But like the men who preceded her, Minaj proved that authenticity was irrelevant when you can rap so well. Wowing a crowd with a large contingent of counterfeit Kardashians and designer thugs in black plastic glasses, Minaj deployed tonalities and voices usually only heard in a Pixar film: a Dungeons & Dragons growl, a coquettish coo, an “Oliver Twist”-type lilt.
Playing material largely taken from her platinum debut, “Pink Friday,” Minaj stole the show, ushering in a level of theatrics and color worthy of Cirque du Soleil. She gave an audience member a lap dance. She passed out T-shirts. Her cadences oscillated like a kite in an electrical storm. Alternately performing alongside and apart from her mentor, Lil Wayne, Minaj created her own archetype: part vamp, part Barbie doll and part character from a Prince song.
Despite the crowd’s adulation for both Ross and Minaj, though, most of the love went to Wayne, who was making his first major Los Angeles appearance since being released from jail last November. Now sober, Wayne displayed admirable focus and few of the tics that plagued his pre-prison performances. There was no slurring or any ill-advised guitar solos. Instead, he impishly leaped around the stage and climbed scaffolding, backed by kaleidoscopic visuals and a full band, while unfurling tongue-twisting rhyme patterns that resembled those of a young Busta Rhymes.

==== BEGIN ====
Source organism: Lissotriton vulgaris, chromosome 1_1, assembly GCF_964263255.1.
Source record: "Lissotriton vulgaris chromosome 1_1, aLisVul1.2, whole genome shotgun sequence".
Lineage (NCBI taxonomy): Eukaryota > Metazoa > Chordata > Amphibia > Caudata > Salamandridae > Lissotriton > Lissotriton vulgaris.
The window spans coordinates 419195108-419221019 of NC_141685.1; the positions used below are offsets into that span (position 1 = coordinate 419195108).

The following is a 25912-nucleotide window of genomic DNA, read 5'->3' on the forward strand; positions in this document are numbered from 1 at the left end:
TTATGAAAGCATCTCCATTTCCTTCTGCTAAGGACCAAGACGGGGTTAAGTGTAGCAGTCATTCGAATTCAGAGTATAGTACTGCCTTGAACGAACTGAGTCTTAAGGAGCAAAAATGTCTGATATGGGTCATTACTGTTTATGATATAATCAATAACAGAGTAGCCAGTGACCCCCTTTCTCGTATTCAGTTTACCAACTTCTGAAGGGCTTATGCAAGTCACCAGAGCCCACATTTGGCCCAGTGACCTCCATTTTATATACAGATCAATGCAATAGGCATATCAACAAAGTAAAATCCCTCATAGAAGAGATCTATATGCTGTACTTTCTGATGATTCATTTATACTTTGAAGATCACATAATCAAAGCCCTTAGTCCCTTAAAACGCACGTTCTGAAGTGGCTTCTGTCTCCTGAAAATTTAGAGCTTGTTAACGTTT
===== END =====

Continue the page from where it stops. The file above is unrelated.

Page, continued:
As Wayne ran through mixtape tracks and those from his Carter trilogy, the near-capacity crowd filmed virtually every move on their phones. And when he brought out L.A. rapper Game to perform “My Life,” the applause levels reached NBA Championship levels. When Wayne did “All I Do Is Win,” the room convulsed like celebratory confetti was raining down.
There were missteps: an attempt to promote Young Money hopeful Lil Twist that fell flat; a vocalist singing a solo quasi-gospel number, which seemed designed as an excuse for a bathroom break. But for the most part, Wayne and company lived up to the tour’s title. They are still music. Though the obvious intent of the rapper also known as Weezy F. Baby was to reclaim the rap throne, Friday night's concert delivered something even more important: sheer entertainment.
Edited By Matthew Havor